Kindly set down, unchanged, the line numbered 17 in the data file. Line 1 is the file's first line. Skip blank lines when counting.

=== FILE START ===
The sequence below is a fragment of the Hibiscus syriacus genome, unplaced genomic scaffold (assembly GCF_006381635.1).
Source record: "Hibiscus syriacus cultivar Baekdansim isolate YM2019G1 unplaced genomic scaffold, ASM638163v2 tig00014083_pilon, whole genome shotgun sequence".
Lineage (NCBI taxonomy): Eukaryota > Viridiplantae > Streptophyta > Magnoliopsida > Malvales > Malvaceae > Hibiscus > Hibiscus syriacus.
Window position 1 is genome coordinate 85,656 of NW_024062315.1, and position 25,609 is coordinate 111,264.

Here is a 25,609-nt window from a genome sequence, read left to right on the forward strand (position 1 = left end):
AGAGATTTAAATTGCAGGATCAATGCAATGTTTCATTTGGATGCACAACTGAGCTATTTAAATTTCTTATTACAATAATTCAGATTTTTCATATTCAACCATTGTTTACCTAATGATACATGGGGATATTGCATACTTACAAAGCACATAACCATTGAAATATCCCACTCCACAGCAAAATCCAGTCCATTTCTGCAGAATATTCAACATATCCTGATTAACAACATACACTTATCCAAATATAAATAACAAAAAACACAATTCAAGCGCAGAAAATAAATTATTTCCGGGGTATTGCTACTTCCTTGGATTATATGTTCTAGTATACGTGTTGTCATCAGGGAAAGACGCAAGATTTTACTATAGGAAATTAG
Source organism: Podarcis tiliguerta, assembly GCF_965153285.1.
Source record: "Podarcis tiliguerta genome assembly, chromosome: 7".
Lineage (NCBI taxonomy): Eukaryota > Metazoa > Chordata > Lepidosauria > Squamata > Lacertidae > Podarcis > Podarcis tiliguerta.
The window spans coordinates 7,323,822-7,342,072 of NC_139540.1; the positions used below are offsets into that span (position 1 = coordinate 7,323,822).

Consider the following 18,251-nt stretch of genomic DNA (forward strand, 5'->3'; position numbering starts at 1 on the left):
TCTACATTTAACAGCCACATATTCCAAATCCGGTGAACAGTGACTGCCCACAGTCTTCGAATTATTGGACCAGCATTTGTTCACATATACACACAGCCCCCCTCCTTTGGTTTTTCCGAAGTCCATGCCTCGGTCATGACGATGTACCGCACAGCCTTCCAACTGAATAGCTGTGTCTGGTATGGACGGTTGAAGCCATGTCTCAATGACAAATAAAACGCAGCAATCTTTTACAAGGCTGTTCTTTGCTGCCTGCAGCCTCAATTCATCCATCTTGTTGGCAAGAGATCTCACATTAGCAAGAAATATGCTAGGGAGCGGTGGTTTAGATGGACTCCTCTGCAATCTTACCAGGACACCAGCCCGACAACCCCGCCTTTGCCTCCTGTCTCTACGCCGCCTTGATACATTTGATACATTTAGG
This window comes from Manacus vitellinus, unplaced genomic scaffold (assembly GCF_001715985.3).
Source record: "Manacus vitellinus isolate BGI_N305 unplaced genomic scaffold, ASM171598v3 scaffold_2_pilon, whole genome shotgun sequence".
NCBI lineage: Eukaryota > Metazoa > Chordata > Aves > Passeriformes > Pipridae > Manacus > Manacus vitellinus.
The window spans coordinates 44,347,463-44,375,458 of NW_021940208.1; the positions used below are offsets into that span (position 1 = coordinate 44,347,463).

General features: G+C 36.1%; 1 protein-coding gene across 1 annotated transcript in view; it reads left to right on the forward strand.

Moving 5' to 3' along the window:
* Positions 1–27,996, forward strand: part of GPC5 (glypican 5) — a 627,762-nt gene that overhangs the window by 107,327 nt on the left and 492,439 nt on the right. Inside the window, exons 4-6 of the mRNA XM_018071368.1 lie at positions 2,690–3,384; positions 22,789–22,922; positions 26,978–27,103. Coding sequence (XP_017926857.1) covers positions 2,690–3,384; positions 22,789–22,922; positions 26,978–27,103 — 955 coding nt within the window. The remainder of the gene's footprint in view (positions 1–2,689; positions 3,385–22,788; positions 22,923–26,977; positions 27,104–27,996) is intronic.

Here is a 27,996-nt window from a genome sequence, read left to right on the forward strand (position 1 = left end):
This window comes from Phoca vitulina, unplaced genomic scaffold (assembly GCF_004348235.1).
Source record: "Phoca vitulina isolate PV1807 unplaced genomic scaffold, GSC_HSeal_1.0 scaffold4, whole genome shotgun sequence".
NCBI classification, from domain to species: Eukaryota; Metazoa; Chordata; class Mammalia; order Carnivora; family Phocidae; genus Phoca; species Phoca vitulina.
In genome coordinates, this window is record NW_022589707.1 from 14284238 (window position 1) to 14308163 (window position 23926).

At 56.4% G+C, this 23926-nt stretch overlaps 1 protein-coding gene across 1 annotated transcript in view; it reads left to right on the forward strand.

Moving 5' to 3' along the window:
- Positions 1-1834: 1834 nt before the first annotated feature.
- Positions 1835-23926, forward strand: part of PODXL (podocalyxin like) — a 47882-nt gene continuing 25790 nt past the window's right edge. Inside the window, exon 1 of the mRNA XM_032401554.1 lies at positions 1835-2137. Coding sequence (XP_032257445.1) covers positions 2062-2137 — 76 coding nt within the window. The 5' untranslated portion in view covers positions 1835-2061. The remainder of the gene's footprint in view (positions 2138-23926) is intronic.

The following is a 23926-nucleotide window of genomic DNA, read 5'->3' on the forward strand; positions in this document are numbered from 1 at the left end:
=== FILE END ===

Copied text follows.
General features: G+C 36.1%; 1 protein-coding gene across 1 annotated transcript in view; it reads left to right on the forward strand.